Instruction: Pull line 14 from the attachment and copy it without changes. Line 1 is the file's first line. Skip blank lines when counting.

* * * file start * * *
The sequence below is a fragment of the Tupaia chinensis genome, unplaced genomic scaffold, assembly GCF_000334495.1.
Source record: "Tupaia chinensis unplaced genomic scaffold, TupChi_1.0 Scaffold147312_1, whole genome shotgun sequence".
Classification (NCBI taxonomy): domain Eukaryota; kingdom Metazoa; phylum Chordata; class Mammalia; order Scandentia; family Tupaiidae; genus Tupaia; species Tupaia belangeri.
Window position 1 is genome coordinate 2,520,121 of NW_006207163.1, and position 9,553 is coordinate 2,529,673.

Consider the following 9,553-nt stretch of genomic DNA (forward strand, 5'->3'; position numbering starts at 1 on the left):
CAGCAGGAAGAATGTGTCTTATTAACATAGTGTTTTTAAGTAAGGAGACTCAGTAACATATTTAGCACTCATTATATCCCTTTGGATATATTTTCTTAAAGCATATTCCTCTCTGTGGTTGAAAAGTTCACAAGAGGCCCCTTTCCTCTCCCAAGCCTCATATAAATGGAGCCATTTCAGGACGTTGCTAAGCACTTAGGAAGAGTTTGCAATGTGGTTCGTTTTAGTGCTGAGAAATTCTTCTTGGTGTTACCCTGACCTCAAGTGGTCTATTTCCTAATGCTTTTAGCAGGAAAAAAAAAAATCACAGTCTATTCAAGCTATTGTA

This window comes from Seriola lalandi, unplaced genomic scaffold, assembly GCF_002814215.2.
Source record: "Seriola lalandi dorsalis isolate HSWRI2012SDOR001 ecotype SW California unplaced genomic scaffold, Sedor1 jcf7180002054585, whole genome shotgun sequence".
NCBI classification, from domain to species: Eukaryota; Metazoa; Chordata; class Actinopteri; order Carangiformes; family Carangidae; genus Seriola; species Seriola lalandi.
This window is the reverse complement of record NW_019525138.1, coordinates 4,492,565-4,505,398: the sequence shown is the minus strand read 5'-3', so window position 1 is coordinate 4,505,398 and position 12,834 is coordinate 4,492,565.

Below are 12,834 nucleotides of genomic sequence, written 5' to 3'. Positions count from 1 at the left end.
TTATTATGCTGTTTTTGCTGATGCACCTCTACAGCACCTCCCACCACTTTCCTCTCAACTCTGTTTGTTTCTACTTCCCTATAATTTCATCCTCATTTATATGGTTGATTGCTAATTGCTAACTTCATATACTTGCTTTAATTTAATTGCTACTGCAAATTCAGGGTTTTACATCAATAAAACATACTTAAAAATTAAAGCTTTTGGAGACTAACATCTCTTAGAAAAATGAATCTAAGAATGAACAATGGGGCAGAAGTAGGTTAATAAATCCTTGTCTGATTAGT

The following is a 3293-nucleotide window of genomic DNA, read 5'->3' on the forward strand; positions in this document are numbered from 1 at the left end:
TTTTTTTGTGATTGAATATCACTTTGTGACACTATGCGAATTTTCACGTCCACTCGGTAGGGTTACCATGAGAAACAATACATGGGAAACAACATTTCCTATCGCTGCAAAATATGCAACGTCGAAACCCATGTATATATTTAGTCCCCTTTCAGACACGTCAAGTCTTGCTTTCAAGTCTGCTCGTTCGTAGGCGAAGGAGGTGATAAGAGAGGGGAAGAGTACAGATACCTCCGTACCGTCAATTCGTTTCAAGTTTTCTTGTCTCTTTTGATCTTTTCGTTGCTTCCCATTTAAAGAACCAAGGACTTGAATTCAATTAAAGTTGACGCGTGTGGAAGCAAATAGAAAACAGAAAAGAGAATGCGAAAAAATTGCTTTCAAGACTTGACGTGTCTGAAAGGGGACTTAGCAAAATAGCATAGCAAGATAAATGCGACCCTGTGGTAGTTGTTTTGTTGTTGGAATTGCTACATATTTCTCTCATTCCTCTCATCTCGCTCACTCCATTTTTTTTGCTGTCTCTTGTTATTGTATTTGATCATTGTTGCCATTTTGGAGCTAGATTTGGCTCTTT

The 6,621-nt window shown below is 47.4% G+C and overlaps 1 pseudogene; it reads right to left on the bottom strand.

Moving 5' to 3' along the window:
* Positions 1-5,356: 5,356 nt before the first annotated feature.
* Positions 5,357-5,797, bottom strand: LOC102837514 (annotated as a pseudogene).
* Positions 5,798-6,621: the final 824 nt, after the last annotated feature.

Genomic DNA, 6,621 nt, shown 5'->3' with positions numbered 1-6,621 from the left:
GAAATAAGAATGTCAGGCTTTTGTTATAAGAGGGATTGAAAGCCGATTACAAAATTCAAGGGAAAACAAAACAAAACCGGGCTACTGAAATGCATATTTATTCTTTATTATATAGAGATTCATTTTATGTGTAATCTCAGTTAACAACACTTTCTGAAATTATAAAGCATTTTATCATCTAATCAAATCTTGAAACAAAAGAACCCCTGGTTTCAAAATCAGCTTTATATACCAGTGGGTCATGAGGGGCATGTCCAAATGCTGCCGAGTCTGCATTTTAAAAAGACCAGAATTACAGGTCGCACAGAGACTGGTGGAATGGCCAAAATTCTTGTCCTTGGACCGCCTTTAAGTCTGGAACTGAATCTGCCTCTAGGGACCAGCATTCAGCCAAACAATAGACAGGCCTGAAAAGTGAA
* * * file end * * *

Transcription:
TTTTTTTGTGATTGAATATCACTTTGTGACACTATGCGAATTTTCACGTCCACTCGGTAGGGTTACCATGAGAAACAATACATGGGAAACAACATTTCCTATCGCTGCAAAATATGCAACGTCGAAACCCATGTATATATTTAGTCCCCTTTCAGACACGTCAAGTCTTGCTTTCAAGTCTGCTCGTTCGTAGGCGAAGGAGGTGATAAGAGAGGGGAAGAGTACAGATACCTCCGTACCGTCAATTCGTTTCAAGTTTTCTTGTCTCTTTTGATCTTTTCGTTGCTTCCCATTTAAAGAACCAAGGACTTGAATTCAATTAAAGTTGACGCGTGTGGAAGCAAATAGAAAACAGAAAAGAGAATGCGAAAAAATTGCTTTCAAGACTTGACGTGTCTGAAAGGGGACTTAGCAAAATAGCATAGCAAGATAAATGCGACCCTGTGGTAGTTGTTTTGTTGTTGGAATTGCTACATATTTCTCTCATTCCTCTCATCTCGCTCACTCCATTTTTTTTGCTGTCTCTTGTTATTGTATTTGATCATTGTTGCCATTTTGGAGCTAGATTTGGCTCTTT